>> Wall-E (9/10)

WALL-EThanks to Pixar, I have no choice but to go into wild, unrestrained hyperbole regarding their new film, the animated sci-fi adventure love story titled Wall-E. Ready? Here we go. Visionary. Emotional. Fantastic. A Must-See. A Thrill Ride. Romantic. Eye-Popping. Incredible. Instant Classic. The best Pixar film ever made. Let that sink in for a minute.

The best. THE. BEST.

I would go so far as to say that the first half of Wall-E is as good as a movie can get. It transports you wholly to another place and time, and connects you emotionally, almost immediately, to an object–not a person, or a loveable talking animal, but a garbage compacting machine called a Wall-E. What kind of skill does it take as a filmmaker to make me empathize and cheer for a garbage compactor?

This little garbage-stacking robot has his garbage-stacking life interrupted by an egg-shaped space probe called Eve. Eve is sent to a long-forgotten, inhospitable Earth to find some sign of plant life, so that humans, floating lazily in space for over seven hundred years under the care of the faceless mega-corporation BNL, can return to their home planet. Lonely Wall-E is smitten by the sleek, interesting Eve, so much so that even after she has completed her directive, he follows her into the depths of space, and into a big adventure in a society wherein humankind relies almost entirely on robots for anything physical or active.

If the second half of the movie feels more traditional than the first half, it’s only traditional in a very Disney sense. There’s crowd-pleasing humor, some memorable robot characters, and the classic True Love’s Kiss, These never feel like formula in Wall-E because the setting and the situation are handled with such great depth and creativity that it stands toe-to-toe with any science fiction film. This is so fully realized that you know, without a doubt, that you are watching a movie that will be considered a classic for years to come. The amazing thing is that you start to know this literally minutes into the film, as Wall-E scavenges for interesting scraps and obsessively watches Hello, Dolly, before a single line of dialogue is even uttered.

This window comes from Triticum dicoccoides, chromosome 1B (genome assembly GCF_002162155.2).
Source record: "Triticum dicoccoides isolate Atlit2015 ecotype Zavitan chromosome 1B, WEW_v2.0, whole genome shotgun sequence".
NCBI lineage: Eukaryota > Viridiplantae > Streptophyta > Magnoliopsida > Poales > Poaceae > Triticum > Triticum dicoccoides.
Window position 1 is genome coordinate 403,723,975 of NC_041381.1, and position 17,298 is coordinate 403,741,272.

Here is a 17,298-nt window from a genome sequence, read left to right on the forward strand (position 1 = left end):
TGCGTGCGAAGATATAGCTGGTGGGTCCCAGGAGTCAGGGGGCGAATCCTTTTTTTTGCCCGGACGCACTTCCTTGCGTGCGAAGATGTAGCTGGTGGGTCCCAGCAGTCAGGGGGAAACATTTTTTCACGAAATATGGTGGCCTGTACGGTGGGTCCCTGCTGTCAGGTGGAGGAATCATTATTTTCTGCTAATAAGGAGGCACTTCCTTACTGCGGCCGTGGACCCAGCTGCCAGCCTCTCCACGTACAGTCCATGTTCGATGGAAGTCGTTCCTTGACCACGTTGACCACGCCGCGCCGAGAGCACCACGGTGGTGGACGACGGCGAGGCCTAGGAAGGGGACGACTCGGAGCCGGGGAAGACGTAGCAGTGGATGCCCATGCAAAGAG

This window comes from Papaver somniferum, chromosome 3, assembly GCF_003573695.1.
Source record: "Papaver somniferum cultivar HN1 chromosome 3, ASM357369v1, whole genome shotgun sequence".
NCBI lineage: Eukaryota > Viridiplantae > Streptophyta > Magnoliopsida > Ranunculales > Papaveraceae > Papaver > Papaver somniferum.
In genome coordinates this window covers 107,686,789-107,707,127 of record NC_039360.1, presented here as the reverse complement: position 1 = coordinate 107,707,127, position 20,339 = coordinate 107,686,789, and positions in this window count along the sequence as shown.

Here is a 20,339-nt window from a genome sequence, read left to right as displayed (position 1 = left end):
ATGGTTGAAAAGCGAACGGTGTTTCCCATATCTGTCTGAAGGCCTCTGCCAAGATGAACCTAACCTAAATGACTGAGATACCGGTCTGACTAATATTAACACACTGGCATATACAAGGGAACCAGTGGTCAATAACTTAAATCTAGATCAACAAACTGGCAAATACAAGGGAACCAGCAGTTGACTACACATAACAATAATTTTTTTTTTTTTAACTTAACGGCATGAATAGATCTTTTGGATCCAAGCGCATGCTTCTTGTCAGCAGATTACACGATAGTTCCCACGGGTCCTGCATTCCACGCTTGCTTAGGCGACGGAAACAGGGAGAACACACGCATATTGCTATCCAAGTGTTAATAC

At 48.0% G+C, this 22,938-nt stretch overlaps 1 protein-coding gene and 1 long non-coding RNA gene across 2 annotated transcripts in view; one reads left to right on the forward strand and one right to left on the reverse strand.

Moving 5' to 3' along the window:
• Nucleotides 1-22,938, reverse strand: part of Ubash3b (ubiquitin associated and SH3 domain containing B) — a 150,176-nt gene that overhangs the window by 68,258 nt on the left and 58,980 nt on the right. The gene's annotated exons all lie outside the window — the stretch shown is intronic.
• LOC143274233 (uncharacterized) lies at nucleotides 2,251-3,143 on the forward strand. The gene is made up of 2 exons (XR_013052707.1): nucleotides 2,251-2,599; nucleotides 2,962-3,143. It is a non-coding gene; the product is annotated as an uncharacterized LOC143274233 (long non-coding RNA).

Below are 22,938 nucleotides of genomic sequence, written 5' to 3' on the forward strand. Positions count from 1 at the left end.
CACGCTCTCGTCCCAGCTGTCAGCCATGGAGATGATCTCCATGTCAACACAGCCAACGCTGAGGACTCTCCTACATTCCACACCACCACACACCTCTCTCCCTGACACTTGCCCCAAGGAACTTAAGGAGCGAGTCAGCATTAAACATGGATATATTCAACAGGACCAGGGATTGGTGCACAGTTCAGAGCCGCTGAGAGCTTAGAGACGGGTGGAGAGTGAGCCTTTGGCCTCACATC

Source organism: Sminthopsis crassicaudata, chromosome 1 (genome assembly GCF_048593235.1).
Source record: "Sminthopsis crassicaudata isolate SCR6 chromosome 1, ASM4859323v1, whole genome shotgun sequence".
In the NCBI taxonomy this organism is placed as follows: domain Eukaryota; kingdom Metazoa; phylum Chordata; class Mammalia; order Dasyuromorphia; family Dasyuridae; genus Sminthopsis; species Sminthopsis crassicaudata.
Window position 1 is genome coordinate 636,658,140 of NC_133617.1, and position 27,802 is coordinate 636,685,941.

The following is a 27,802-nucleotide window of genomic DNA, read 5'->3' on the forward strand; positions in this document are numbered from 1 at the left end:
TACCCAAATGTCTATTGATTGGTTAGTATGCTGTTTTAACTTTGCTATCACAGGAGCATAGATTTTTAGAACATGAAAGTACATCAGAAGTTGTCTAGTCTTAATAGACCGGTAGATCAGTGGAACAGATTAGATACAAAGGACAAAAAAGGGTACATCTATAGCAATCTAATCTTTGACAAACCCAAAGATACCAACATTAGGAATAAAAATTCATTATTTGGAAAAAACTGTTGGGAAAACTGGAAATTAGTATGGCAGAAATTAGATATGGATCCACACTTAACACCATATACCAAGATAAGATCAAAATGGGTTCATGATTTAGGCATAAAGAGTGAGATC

This film is so darned close to perfection that I feel like a bad guy for admitting that I didn’t think the mix of live-action and cg-animated humans in the film was a good idea, or that I wished the ending had a little more punch. Regardless, Pixar and director Andrew Stanton have created a masterpiece–not an animation masterpiece, but a cinematic masterpiece. It’s an audio-video dream-come-true that deserves every bit of the attention that I know it will receive. I loved Wall-E, and I think you will too.

9 on a 1 to 10 scale



  1. Wow, I really didn’t expect that it would be this good. I look forward to seeing it, thanks for the review.

  2. Considering your lack of enthusiasm for most of Pixar’s library, this is extremely high praise.
    I’m angry now that I didn’t attempt to get into the screening.

  3. “lack of enthusiasm?”

    Is this because I didn’t care for Ratatouille?

    I LOVE Toy Story 1 & 2 and Monsters Inc.

  4. If I remember correctly you also aren’t too keen on A BUG’S LIFE, FINDING NEMO, or THE INCREDIBLES (although that may be Julian). Not to mention that I’m almost positive you wouldn’t care too much for CARS (I didn’t) if you haven’t seen it. That would be five out of the previous eight Pixar films that don’t quite do it for you. Not saying you despise the films, I would say you’re just less than enthusiastic.

  5. It is Julian that’s the non-Pixar guy. I liked Nemo and Incredibles. The only one I just plain didn’t like outright was A Bug’s Life. Cars was all right, but it was the first Blu-Ray I ever saw and it was BEEYOOTIFUL.

  6. John, you are spot on about Wall-E! Presto was also a great short that I thought was very creative and of course looked beautiful. I can’t wait to see it again!

  7. Huh.

    That sounds ok.
    It’s not really my bag, but it sounds ok.
    I like robots kissing.

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